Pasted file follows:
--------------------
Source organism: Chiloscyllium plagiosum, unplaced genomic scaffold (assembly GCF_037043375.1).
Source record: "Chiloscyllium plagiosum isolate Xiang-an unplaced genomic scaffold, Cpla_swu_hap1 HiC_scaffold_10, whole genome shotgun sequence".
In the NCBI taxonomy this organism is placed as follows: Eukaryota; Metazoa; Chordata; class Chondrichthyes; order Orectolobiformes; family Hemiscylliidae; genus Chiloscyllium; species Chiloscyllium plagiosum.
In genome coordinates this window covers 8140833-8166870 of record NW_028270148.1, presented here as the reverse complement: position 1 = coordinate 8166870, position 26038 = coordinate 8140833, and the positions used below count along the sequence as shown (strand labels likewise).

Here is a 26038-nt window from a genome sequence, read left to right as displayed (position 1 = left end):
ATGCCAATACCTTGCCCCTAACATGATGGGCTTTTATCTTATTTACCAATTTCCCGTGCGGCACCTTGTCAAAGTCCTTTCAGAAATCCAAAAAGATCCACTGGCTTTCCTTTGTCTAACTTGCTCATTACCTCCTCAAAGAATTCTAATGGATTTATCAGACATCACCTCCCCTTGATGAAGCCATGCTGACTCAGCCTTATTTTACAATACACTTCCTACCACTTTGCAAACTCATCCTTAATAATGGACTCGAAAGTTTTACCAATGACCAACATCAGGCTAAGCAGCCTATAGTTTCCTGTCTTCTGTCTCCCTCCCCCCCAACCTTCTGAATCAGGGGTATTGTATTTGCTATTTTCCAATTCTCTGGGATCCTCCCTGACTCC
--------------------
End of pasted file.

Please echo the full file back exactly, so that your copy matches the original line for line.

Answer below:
Source organism: Chiloscyllium plagiosum, unplaced genomic scaffold (assembly GCF_037043375.1).
Source record: "Chiloscyllium plagiosum isolate Xiang-an unplaced genomic scaffold, Cpla_swu_hap1 HiC_scaffold_10, whole genome shotgun sequence".
In the NCBI taxonomy this organism is placed as follows: Eukaryota; Metazoa; Chordata; class Chondrichthyes; order Orectolobiformes; family Hemiscylliidae; genus Chiloscyllium; species Chiloscyllium plagiosum.
In genome coordinates this window covers 8140833-8166870 of record NW_028270148.1, presented here as the reverse complement: position 1 = coordinate 8166870, position 26038 = coordinate 8140833, and the positions used below count along the sequence as shown (strand labels likewise).

Here is a 26038-nt window from a genome sequence, read left to right as displayed (position 1 = left end):
ATGCCAATACCTTGCCCCTAACATGATGGGCTTTTATCTTATTTACCAATTTCCCGTGCGGCACCTTGTCAAAGTCCTTTCAGAAATCCAAAAAGATCCACTGGCTTTCCTTTGTCTAACTTGCTCATTACCTCCTCAAAGAATTCTAATGGATTTATCAGACATCACCTCCCCTTGATGAAGCCATGCTGACTCAGCCTTATTTTACAATACACTTCCTACCACTTTGCAAACTCATCCTTAATAATGGACTCGAAAGTTTTACCAATGACCAACATCAGGCTAAGCAGCCTATAGTTTCCTGTCTTCTGTCTCCCTCCCCCCCAACCTTCTGAATCAGGGGTATTGTATTTGCTATTTTCCAATTCTCTGGGATCCTCCCTGACTCC